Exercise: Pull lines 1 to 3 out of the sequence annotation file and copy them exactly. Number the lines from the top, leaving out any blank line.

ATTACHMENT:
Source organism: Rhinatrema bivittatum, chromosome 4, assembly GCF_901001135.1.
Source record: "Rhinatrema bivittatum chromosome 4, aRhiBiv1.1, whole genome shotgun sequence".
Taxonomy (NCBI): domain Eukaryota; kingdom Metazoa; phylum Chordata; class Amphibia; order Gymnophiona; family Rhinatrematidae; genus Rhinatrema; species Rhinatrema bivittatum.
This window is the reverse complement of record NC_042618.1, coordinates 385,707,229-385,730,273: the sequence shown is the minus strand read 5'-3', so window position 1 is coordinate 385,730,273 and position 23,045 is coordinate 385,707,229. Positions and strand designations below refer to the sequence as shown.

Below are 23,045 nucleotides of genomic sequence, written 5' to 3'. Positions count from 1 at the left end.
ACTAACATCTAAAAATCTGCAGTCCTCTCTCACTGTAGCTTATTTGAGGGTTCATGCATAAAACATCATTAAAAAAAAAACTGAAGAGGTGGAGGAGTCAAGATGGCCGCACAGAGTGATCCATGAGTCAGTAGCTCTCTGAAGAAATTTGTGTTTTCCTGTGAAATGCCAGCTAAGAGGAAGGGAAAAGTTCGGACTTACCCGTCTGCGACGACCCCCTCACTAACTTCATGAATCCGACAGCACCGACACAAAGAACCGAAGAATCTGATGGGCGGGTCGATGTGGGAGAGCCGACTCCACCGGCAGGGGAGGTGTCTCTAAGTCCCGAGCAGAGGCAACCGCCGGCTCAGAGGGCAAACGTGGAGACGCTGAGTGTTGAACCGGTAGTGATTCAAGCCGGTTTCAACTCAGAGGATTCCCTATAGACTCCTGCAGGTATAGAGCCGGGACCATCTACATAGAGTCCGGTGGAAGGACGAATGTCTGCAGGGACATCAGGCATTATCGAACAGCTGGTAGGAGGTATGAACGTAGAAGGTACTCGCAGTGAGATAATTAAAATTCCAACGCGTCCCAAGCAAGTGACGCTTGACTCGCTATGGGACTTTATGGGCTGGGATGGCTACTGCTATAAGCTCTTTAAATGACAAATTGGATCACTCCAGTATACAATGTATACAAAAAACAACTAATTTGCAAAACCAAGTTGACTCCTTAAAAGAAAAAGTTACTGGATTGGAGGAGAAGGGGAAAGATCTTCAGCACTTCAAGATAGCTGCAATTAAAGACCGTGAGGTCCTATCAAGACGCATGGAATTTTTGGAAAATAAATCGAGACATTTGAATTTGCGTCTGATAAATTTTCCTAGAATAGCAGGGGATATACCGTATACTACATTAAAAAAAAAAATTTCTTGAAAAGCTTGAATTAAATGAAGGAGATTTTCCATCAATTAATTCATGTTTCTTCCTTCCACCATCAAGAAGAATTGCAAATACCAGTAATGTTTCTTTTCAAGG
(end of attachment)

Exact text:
Source organism: Rhinatrema bivittatum, chromosome 4, assembly GCF_901001135.1.
Source record: "Rhinatrema bivittatum chromosome 4, aRhiBiv1.1, whole genome shotgun sequence".
Taxonomy (NCBI): domain Eukaryota; kingdom Metazoa; phylum Chordata; class Amphibia; order Gymnophiona; family Rhinatrematidae; genus Rhinatrema; species Rhinatrema bivittatum.